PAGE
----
Federal student loan borrowers can take advantage of the government-mandated freeze on payments and interest (which is slated to last until January 2022). That makes now the perfect time to take a beat, take a breath, and make a plan.
Your instincts are spot-on: it’s wise to start your portfolio as soon as you can. Time in the markets is one of the most powerful tools in investing. The earlier you start, the more years you have for contributions to compound and earn returns.
But when you’re trying to pay off student loans, investing at the same time can feel daunting—almost like that Spideman meme, with these two goals pointing at each other. “In actuality, these two financial goals don’t have to conflict,” explains Michael Briese, Senior Vice President – Private Client Advisor – J.P. Morgan Wealth Management. “If anything, doing both correctly will help you reach your goals even faster.”
It’s possible to do both at the same time—it just takes basic prep (you can’t make a bouillabaisse without chopping your veggies). Here’s the 4-1-1 on 1-2-3 things to check off.
1. Manage student loan payments in smart, simple ways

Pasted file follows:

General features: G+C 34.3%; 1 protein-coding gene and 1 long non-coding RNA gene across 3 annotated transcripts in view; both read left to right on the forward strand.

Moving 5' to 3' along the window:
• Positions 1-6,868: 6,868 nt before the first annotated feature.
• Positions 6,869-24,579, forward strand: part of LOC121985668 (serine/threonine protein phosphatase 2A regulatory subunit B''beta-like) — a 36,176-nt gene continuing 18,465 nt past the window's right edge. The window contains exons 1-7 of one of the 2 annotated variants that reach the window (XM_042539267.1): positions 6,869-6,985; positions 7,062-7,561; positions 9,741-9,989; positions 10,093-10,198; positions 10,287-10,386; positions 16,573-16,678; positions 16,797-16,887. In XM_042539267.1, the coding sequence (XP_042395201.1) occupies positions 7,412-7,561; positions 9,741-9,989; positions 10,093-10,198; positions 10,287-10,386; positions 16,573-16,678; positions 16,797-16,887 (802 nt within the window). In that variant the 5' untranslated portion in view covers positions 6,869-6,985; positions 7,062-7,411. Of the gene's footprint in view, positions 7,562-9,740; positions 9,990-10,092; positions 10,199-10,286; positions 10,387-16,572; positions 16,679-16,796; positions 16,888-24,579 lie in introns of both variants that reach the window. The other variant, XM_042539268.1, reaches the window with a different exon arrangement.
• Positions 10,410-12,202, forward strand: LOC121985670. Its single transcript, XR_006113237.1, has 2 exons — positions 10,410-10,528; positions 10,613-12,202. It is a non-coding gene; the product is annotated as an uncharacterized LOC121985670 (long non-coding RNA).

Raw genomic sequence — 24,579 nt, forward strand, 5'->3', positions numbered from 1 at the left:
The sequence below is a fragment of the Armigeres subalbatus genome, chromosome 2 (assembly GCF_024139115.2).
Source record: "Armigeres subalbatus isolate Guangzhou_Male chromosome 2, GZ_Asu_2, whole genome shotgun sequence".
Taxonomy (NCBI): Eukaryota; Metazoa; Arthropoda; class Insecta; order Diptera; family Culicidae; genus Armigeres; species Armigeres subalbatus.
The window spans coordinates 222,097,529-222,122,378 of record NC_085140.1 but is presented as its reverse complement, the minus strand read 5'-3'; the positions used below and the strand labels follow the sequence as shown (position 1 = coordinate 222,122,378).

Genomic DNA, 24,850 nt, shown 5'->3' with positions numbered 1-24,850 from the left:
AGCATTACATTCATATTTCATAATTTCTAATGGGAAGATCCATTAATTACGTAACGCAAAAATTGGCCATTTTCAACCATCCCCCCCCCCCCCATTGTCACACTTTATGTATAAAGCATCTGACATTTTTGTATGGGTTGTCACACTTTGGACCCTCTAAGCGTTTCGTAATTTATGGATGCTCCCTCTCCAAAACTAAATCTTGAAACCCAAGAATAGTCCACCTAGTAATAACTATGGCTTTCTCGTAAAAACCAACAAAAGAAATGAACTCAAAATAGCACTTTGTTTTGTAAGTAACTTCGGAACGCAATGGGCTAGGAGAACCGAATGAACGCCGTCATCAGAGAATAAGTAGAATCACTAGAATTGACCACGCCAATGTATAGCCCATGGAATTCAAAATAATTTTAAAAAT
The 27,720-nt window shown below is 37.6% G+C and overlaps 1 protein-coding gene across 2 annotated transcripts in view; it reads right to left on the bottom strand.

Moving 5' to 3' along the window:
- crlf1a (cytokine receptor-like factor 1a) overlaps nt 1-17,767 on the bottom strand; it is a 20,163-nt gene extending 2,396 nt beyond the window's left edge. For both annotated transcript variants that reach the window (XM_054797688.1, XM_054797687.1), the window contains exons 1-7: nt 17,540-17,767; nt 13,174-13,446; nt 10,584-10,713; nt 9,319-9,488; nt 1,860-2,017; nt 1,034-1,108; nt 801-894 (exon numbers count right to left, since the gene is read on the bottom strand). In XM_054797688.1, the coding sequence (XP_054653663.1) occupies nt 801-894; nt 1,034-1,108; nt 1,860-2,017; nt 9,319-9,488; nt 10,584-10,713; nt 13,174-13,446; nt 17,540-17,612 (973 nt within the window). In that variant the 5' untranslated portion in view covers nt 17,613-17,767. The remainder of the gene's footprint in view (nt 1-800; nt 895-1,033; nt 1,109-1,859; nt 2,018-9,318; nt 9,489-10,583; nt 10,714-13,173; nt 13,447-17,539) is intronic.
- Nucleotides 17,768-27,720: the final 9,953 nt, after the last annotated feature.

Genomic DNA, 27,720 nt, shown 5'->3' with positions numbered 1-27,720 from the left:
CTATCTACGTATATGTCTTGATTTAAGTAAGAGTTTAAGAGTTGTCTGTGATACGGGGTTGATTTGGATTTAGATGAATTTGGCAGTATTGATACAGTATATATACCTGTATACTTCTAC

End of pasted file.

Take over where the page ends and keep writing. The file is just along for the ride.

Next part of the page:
“In today’s low-interest rate environment, you first want to make sure that you’ve locked in a low rate for your loans—and if you haven’t, consider refinancing,” explains Briese. There are other simple ways to manage loan payments too. “You could save up to .5% simply by setting up auto-pay, and if you make bi-weekly payments instead of monthly, you’ll make an extra payment each year without even realizing it.”
2. Pay down high-interest debt
Say you have a $100 charge on a credit card with a 16% interest rate. Do you pay this off, or invest that $100? If you expect a 6% return, $100 will grow to $106 by the end of the year. However, your credit card debt will have increased to $116—leaving you $10 in the red. Moral of the story? If the interest rate on any consumer debt you have is higher than projected investment returns, pay it down first.
3. Build a rainy day fund
You need a buffer of cash to avoid increasing credit card debt (or liquidating investments early) to cover emergencies. Shoot for 3-6 months of living expenses in a savings account. To make progress toward this, try socking away your entire tax refund, or an annual bonus check or commission.
Once you’ve done these three things, you can start building your investment portfolio. If you prioritize this prep work with a bit of focus, it’s possible to start investing—while paying off student loans—sooner than you think.